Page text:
On Wednesday evening, a Palestinian deliberately drove his car into a crowd of people disembarking Jerusalem’s Light Rail, killing a three-month old baby and injuring several more, in what was clearly a terror attack.
Initial reports produced some jarring headline fails. Take the Associated Press’s first headline, which has caused widespread outrage:
That the AP changed the headline within an hour and eventually arrived at the more accurate, “Palestinian kills baby at Jerusalem station” indicates that the wire service acknowledged that it had got it wrong with its initial headline. But the AP is still responsible for the immense damage that this headline can cause. For example, while AP may have updated its headline, what about those media outlets who had no qualms in keeping the original such as Turkey’s Daily Sabah? (H/T: Richard Behar)
HonestReporting contacted AP Jerusalem directly for an explanation and this was the response:
The headline in question was short-lived, written when confirmed details of what happened were scarce. The headline was replaced in just over a half hour as AP continued to publish updates about the incident, the driver and the victim. The final version of the story, and its headline, made clear what had happened.
If AP corrected its error, then Agence France Presse‘s treatment of the terror attack is potentially even worse by comparison. Some 17 hours after its first report at this time of writing, AFP is still running with this headline:
So, for AFP, it’s still all about the shooting of a driver rather than the actions of a terrorist. While AP also made a similar error, it was, at least, corrected. AFP’s inaction is indicative of a media outlet that seemingly has no problem with its anti-Israel bias. Indeed, AFP has previous form. Compare the above with this headline from a July 2008 terror attack when a Palestinian bulldozer driver rammed an Israeli bus in Jerusalem:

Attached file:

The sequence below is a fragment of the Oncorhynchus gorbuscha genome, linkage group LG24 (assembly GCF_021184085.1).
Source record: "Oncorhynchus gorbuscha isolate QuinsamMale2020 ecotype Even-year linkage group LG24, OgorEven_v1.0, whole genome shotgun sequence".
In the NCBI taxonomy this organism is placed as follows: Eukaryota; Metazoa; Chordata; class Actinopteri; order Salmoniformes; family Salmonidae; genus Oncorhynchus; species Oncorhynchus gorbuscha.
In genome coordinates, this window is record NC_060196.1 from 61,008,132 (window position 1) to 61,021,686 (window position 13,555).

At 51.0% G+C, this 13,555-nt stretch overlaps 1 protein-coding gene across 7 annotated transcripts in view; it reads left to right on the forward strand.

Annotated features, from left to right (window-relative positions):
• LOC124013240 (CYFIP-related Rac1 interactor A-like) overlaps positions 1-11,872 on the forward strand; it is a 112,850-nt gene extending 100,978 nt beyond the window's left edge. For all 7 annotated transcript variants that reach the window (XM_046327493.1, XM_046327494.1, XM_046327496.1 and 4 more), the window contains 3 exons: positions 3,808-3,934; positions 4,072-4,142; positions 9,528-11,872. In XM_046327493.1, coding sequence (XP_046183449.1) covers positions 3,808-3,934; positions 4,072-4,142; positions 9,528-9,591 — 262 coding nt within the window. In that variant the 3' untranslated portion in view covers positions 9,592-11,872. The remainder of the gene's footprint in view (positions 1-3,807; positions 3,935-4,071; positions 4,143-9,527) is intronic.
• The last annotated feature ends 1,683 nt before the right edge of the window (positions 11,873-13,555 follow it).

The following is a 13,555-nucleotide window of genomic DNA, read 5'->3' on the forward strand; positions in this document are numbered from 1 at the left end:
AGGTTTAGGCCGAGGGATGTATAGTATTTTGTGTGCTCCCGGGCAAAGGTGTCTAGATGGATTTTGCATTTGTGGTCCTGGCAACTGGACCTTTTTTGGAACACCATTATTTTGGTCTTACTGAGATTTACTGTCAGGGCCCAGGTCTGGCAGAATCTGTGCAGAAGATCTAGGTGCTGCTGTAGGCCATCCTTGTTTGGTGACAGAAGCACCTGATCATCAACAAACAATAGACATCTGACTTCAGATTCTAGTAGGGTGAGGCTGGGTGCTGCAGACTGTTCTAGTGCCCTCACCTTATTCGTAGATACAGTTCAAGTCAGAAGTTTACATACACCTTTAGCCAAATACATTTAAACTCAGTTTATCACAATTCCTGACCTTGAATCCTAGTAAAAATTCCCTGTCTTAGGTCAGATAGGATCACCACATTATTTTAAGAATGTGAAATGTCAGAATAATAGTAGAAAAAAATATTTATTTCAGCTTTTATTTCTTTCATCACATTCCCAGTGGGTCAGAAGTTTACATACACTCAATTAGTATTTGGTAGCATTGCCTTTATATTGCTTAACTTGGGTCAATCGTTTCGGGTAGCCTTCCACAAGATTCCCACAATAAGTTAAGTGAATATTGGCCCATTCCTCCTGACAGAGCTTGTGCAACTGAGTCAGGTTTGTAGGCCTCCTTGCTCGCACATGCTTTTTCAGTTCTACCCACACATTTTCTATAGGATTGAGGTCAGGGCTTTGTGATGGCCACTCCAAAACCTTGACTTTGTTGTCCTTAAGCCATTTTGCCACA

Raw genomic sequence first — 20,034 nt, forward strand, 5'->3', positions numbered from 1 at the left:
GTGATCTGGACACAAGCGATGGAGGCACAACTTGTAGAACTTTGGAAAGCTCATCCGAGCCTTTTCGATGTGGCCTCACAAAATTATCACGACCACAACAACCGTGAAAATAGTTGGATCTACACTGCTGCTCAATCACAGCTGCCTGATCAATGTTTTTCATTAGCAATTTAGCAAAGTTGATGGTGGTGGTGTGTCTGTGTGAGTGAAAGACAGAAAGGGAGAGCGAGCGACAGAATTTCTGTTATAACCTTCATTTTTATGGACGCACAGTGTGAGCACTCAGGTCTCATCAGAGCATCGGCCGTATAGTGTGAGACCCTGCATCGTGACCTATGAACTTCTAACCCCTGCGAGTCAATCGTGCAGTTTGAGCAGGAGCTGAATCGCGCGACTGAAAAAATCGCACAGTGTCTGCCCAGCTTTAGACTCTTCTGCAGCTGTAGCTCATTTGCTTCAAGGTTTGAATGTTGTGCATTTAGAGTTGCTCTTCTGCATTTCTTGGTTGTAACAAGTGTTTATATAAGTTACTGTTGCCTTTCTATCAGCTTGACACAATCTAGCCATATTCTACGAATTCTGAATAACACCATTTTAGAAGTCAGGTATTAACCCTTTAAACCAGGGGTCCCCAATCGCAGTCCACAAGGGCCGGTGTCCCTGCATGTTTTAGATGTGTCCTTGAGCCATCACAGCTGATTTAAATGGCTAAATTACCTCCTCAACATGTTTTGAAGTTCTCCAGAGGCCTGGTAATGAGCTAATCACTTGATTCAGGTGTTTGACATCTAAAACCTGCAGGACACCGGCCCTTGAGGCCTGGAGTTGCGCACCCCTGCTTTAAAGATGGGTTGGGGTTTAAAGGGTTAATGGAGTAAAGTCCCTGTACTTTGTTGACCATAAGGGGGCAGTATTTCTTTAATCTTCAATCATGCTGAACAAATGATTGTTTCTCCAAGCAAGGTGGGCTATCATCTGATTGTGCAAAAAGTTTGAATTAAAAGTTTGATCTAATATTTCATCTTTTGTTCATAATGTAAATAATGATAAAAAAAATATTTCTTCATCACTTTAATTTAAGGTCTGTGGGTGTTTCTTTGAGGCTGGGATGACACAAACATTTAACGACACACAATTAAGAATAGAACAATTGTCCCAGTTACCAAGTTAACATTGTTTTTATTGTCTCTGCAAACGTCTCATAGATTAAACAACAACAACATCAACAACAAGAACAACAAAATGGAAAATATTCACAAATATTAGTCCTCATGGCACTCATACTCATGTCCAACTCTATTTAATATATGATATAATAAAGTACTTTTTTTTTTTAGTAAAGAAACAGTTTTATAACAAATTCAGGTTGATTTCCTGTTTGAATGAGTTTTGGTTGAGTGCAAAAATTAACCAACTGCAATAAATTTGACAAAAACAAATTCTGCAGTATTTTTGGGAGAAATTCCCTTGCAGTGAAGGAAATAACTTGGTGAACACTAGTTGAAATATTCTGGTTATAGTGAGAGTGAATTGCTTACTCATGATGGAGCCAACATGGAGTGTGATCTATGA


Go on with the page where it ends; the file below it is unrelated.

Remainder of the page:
Another repeat offender is the BBC. In typical fashion, the BBC cannot bring itself to attribute a Palestinian with responsibility for a terror attack:
Even as it became perfectly clear that this incident was not a simple road traffic accident, the BBC continued to place the emphasis on the vehicle rather than the driver, even questioning whether this was a deliberate act with the use of quotation marks around the word “attack”:
A look at the BBC’s prior coverage of bulldozer terror attacks, like in the case of AFP, reveals a consistent trend. Check out the evolution of these BBC headlines from a bulldozer attack in March 2009:
And the same thing only weeks before that.
In every case, including the latest, the BBC headlines question whether it was a terror attack and place the emphasis for responsibility on a vehicle rather than a Palestinian behind the wheel.
All of the above demonstrate a responsive framing of an incident. In the case of Wednesday’s terror attack, that the AFP and BBC were unable or unwilling to move beyond their initial mindsets as the information became clearer yet again exposes these news organizations’ deep anti-Israel pathology.
What about The Independent’s priorities? The Jerusalem terror attack warrants a couple of sentences included seven paragraphs into a story with this headline:
The Independent acknowledges that the Palestinian boy, who has learning difficulties, was held for 15 minutes before being turned over to his father.
It’s a sad indictment on The Independent’s lack of a moral compass that the newspaper views the 15 minute detention of a Palestinian boy as more important or newsworthy than the murder of a three-month old Jewish baby in a Palestinian terror attack.